THE ESSENTIAL A&E PICKS FOR FEB 24 - MAR 2 | Entertainment Picks | Salt Lake City Weekly


Pioneer Theatre Company: Something Rotten!, Matt Flint @ Gallery MAR, Odyssey Dance: Shut Up and Dance, and more.

Pin It
  • Pioneer Theatre Company

Pioneer Theatre Company: Something Rotten!
Given the general subject matter of Something Rotten!—a theater company struggling to figure out what makes sense for their next production—it's more than slightly ironic that it has taken two years for it to finally make its Pioneer Theatre Company debut. The 2015 musical and multiple Tony Award nominee was first scheduled for spring 2020, but we all know what happened to things that were scheduled for spring 2020, and why. Then it was tentatively planned for 2021, but again COVID intervened. "I have been eager to bring this crowd-pleaser to our audience for a long time," says PTC artistic director Karen Azenberg, who also directs and choreographs this production, "but the pandemic kept getting in the way."

But it's finally all-systems-go for this charming tale set in Renaissance England, where a pair of brothers, Nick and Nigel Bottom, face that most particular of artistic challenges while running a theater company in Renaissance England: getting out from the shadow of William Shakespeare. As the Bard keeps churning out hit after hit, Nick and Nigel fume over their rival's popularity, until a relative of the celebrated soothsayer Nostradamus gives them a tip about how to change their fortunes. They should, Nostradamus suggests, get on board with a new theatrical form that will eventually be all the rage. It's called ... a "musical."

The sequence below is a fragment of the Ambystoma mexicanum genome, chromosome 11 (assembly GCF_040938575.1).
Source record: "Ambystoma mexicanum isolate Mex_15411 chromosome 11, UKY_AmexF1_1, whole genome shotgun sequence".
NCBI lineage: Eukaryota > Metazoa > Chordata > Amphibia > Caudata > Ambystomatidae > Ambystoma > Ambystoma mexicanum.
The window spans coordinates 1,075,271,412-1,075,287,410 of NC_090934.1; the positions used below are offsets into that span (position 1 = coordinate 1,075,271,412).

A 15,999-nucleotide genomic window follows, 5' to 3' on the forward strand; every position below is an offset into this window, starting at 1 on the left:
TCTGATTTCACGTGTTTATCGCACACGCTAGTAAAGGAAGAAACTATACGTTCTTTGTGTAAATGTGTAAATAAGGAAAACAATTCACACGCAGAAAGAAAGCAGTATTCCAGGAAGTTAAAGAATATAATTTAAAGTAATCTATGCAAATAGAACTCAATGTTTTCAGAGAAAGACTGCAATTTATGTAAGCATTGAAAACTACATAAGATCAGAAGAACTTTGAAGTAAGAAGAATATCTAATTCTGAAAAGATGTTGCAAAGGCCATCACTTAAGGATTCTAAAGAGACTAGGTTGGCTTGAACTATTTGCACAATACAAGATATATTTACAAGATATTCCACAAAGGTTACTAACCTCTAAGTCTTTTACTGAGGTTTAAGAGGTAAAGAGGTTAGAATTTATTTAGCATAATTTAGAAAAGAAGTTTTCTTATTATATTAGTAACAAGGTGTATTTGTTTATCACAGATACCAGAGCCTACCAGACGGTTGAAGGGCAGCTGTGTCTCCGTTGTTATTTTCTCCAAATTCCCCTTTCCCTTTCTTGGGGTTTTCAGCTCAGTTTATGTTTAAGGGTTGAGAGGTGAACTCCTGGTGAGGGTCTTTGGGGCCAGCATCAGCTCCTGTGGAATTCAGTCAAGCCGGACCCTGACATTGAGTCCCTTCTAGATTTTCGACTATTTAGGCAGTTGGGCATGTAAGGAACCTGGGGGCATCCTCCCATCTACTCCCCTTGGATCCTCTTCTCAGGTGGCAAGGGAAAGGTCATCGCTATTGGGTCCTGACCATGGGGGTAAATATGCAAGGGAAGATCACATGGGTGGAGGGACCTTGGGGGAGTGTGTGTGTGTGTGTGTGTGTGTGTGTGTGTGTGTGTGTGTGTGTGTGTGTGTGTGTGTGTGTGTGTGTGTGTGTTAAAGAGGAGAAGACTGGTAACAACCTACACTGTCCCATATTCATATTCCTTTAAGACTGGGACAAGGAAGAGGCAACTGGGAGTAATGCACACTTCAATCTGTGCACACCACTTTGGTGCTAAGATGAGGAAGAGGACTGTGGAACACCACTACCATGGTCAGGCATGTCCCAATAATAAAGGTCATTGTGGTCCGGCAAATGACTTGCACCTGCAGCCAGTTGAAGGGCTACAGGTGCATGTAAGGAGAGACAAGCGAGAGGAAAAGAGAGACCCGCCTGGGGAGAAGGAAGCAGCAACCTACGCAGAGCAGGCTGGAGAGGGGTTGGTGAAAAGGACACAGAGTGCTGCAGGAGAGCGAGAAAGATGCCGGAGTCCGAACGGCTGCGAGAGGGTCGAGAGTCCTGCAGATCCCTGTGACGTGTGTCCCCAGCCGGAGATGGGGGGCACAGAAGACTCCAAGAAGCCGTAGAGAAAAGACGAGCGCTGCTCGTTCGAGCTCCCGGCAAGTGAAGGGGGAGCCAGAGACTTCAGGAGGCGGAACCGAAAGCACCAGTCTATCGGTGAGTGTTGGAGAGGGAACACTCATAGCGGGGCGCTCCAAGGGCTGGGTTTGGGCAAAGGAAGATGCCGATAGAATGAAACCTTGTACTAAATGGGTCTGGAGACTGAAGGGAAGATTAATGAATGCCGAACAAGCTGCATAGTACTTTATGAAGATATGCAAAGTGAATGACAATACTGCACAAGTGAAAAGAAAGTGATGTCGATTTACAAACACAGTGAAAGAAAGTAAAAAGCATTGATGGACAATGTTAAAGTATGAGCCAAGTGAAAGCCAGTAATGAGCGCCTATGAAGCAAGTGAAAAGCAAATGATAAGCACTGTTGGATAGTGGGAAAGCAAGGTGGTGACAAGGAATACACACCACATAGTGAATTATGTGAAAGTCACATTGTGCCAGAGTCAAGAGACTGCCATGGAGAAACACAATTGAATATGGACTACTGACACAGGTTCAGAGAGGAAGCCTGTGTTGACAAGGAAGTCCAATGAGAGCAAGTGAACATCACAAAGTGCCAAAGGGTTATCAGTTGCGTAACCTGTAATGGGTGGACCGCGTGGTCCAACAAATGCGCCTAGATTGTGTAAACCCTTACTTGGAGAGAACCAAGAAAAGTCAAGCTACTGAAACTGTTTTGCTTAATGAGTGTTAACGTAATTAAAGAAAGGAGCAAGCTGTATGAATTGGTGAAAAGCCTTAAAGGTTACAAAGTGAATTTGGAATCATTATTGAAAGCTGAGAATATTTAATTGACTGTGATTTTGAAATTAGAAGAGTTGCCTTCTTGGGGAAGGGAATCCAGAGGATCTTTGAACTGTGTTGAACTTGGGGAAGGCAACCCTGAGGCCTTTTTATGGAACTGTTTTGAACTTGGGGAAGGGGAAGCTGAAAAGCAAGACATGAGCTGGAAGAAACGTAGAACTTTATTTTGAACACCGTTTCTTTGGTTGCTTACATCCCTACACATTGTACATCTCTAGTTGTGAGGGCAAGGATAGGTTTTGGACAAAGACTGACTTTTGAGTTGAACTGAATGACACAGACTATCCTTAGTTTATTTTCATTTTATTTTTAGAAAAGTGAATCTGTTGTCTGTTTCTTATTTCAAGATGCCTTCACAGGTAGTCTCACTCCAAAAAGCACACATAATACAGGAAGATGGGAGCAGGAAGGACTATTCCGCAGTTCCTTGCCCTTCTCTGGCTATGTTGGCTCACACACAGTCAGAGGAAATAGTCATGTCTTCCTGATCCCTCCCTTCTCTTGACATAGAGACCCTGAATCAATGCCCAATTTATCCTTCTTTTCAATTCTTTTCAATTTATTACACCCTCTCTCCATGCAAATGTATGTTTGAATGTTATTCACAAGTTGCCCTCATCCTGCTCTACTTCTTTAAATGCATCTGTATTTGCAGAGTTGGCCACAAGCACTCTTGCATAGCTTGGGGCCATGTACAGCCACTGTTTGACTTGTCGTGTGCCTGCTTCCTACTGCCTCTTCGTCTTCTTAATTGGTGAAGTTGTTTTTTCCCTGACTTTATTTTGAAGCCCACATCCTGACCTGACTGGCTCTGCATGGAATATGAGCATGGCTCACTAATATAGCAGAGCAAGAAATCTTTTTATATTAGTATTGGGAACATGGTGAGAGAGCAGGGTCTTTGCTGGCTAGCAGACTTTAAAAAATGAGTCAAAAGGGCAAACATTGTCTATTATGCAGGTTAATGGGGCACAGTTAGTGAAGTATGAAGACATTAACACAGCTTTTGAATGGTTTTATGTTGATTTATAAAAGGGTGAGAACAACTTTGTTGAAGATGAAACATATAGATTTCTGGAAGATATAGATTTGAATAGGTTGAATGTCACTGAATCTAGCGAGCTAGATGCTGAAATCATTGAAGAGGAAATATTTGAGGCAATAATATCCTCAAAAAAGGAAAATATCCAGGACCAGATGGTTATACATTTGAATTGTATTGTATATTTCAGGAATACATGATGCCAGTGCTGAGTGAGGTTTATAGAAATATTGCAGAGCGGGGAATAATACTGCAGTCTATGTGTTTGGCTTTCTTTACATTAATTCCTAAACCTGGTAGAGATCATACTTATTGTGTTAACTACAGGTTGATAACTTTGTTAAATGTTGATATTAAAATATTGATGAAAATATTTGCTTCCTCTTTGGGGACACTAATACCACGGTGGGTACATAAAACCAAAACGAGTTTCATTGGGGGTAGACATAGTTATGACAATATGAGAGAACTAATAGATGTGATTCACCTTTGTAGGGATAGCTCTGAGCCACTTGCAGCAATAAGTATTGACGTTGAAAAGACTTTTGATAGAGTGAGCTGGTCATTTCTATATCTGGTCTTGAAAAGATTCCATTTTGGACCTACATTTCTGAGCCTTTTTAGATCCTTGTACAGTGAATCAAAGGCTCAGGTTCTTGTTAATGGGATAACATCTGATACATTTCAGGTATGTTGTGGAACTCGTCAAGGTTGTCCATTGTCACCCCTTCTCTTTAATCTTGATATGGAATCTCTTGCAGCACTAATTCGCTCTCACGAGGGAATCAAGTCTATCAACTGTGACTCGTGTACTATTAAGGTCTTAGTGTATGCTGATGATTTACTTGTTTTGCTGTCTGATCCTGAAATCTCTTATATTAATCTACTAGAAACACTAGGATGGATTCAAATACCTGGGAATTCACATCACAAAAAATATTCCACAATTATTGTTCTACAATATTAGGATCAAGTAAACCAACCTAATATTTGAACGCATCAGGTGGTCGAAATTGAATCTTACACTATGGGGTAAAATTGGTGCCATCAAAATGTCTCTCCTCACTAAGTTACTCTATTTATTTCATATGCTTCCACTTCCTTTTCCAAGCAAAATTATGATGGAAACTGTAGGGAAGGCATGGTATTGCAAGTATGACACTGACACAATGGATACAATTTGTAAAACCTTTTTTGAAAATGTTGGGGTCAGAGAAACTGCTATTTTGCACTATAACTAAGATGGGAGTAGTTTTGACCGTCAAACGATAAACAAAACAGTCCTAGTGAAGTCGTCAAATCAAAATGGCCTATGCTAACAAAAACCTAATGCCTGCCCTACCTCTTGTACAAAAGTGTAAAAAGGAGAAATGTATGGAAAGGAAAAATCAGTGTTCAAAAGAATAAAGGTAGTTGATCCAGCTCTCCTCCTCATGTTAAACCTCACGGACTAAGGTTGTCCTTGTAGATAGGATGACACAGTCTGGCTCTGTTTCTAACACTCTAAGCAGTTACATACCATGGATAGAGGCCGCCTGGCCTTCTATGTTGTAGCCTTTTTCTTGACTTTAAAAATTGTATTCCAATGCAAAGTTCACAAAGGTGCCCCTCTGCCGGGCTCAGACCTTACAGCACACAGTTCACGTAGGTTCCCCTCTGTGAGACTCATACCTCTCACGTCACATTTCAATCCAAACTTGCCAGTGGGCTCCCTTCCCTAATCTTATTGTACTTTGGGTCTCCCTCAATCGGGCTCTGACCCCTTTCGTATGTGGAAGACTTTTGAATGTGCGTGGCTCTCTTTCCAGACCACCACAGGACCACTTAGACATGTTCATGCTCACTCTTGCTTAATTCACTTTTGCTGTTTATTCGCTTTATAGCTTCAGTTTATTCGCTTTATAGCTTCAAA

Something Rotten! runs Feb. 25 – March 12 at the Simmons Pioneer Memorial Theatre (300 S. 1400 East), with tickets $48 - $72. Visit for ticket information and current health & safety protocols. (Scott Renshaw)

  • Eric Christensen

Matt Flint @ Gallery MAR
The stunning landscapes and biodiversity of the American West have long been sources of inspiration for artists, who sought to capture that natural beauty through a wide range of media from painting to photography. Wyoming-based artist Matt Flint is part of that tradition, but his style is not one that favors a strictly naturalistic approach to capturing his subjects. "My paintings are of animals, plants and landscapes seen through a moment of shifting focus," Flint notes in his website's artist statement. "I paint the way I explore the rugged mountains where I live, always pushing to see what is over the next hill, searching for the unexpected."